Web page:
In December of 2009, Apple bought a small startup led by Bill Nguyen named Lala. The company was named after the first words of Nguyen’s adopted son. It was also a word play on the solfège note “La”. Lala struggled through pivot after pivot in the music industry, buying digital radio stations, a CD swapping business and finally streaming music.
Amongst its struggles, Lala did have an interesting success. In 2009, when you Googled a song, the first result was a Lala result. Not an iTunes result, not the artist’s MySpace or website… a Lala result. Every click that led to Lala wasn’t leading to iTunes for a potential music purchase. Even worse for Apple, Lala was often a better deal. When Lala partnered with Google (for Google’s Music Beta) there was a clear and present danger to Eddy Cue and his iTunes empire. Nguyen had pure gold and started a bidding war for the control of the company.
The war didn’t start with Apple and Google though, as you might think. Curiously, it began with Nokia. In a small room, on a cold night, with 40+ people hovered around a Polycon in Finland, they crafted an offer letter to Nguyen and his near-dead Lala. The intention was to breathe new life into Nokia’s mobile OS by creating an edge on a major aspect of mobile devices, music.
Upon reception of the Nokia offer, Bill immediately called Google and said they were discussing an acquisition deal with Nokia and that time was limited. Google’s investment and engineering resources in Lala were seemingly about to vaporise. Unbeknownst to Google, though, Nguyen was absolutely disgusted with the offer from Nokia (around $US11 million).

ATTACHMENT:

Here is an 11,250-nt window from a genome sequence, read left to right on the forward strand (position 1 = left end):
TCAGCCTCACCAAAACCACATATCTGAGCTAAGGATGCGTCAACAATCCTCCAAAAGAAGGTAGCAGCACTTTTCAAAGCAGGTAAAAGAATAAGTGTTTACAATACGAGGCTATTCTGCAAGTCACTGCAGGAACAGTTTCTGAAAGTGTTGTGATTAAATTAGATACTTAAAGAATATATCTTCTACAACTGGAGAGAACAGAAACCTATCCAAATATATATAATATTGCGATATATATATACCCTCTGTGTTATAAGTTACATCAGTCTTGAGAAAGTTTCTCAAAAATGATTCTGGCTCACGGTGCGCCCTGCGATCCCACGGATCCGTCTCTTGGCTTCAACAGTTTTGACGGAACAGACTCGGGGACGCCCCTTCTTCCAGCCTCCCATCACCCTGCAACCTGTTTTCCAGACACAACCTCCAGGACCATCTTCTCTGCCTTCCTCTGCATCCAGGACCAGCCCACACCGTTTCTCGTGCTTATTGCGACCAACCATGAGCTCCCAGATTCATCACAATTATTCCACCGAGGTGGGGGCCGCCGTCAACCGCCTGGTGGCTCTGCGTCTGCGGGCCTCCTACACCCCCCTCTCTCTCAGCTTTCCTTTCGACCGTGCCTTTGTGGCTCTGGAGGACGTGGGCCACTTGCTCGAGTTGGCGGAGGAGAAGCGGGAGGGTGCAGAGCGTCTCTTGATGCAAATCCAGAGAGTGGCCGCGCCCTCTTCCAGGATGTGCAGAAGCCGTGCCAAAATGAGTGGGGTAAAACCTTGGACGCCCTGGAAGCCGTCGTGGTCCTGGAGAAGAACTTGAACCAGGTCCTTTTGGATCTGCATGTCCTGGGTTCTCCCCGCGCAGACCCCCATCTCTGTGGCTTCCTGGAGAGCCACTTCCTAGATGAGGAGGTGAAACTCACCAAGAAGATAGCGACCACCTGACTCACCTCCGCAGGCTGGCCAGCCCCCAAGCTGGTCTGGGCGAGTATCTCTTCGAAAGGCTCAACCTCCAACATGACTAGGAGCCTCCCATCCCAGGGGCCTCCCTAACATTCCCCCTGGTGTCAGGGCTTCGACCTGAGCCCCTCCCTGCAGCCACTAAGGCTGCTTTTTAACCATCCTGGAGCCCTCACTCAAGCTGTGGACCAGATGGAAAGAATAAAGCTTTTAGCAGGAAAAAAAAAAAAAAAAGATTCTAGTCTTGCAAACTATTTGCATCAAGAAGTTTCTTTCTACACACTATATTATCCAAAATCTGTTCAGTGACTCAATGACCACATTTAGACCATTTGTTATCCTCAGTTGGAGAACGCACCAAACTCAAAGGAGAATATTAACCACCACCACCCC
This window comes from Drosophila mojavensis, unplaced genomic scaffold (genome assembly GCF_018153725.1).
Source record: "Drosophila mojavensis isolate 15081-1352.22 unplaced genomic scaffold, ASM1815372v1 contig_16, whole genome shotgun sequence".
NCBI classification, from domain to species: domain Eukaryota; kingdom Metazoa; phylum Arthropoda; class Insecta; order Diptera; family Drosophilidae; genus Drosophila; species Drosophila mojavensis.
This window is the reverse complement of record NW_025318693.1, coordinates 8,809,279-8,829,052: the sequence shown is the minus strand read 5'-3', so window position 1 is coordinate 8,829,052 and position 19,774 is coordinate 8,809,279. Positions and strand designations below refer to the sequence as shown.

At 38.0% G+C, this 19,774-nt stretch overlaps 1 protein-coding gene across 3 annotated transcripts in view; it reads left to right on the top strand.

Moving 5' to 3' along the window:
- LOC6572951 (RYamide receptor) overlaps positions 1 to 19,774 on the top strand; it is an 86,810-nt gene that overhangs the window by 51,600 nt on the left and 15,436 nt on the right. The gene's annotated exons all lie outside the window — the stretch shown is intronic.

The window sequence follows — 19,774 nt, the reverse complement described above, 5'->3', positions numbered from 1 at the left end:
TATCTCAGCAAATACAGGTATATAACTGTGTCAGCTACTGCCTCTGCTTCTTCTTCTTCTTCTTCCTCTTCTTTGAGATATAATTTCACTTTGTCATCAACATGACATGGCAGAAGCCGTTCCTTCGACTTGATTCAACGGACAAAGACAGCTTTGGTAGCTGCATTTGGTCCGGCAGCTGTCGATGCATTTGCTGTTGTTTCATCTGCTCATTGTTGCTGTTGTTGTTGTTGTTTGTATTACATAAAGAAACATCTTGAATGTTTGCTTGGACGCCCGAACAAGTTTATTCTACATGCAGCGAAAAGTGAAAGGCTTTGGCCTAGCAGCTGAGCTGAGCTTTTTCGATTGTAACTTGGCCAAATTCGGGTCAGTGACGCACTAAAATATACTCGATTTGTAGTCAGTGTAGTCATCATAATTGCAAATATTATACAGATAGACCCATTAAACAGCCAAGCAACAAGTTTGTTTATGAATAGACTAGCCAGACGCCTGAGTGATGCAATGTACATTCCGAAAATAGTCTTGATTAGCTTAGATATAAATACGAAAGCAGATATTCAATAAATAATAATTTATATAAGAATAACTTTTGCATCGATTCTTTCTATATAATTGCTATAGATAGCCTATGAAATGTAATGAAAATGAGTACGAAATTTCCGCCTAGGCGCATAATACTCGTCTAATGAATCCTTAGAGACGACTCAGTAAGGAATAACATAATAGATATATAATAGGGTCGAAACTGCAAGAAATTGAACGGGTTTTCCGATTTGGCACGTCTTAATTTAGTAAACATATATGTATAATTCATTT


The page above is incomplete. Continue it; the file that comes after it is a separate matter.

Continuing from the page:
Google was worried, they moved fast. They presented Nguyen with an offer for the company. Previously, Bill told M&A from Google what it would take to acquire the company. Instead of meeting his demands they decided (via a lowball offer) to see if Nguyen was desperate or bluffing. Bill made his next move.
He called in a few favours and got a meeting with the leadership at Apple. He explained that he had offers from the largest mobile OS competitors and that they wanted to acquire his music startup. Cue knew if Google obtained Lala the ownership of the service coupled with search dominance could be disruptive to their stronghold. Bill was notorious at getting great deals with the music elite, usually through Lala’s investor, Warner Bros Music.
In late November, Nguyen was seated at the dinner table in Steve Jobs’s home on Waverly St in Palo Alto. Also present were Eddy Cue and Tim Cook and other Apple executives. Steve led the conversation while eating a beet salad:
“I’m going to give you a number, Bill, and if you like it, let’s do it and just be done with this whole thing. OK?” Bill agreed.
Jobs passed a piece of paper to Nguyen and Bill nodded. The deal was done. Apple successfully acquired Lala for roughly $US80 million (purchase price) with an additional $US80 million in retention bonuses for the remaining employees valuing the entire deal around $US160 million.
The ultimate irony in this story is that quite a few notable members of the Lala-to-Apple team followed Bill through the door and onward to his next venture. They left millions in options at a the $US196.48 exercise price they had from the 2009 sale/retention bonuses. Some of those same engineers returned to Apple in the highly covered rumour that 20+ engineers went to Apple for $US7 million.
Apple obtained the same employees for pennies on the dollar. This time with even more experience and startup life under their belt. Paying twice was genius.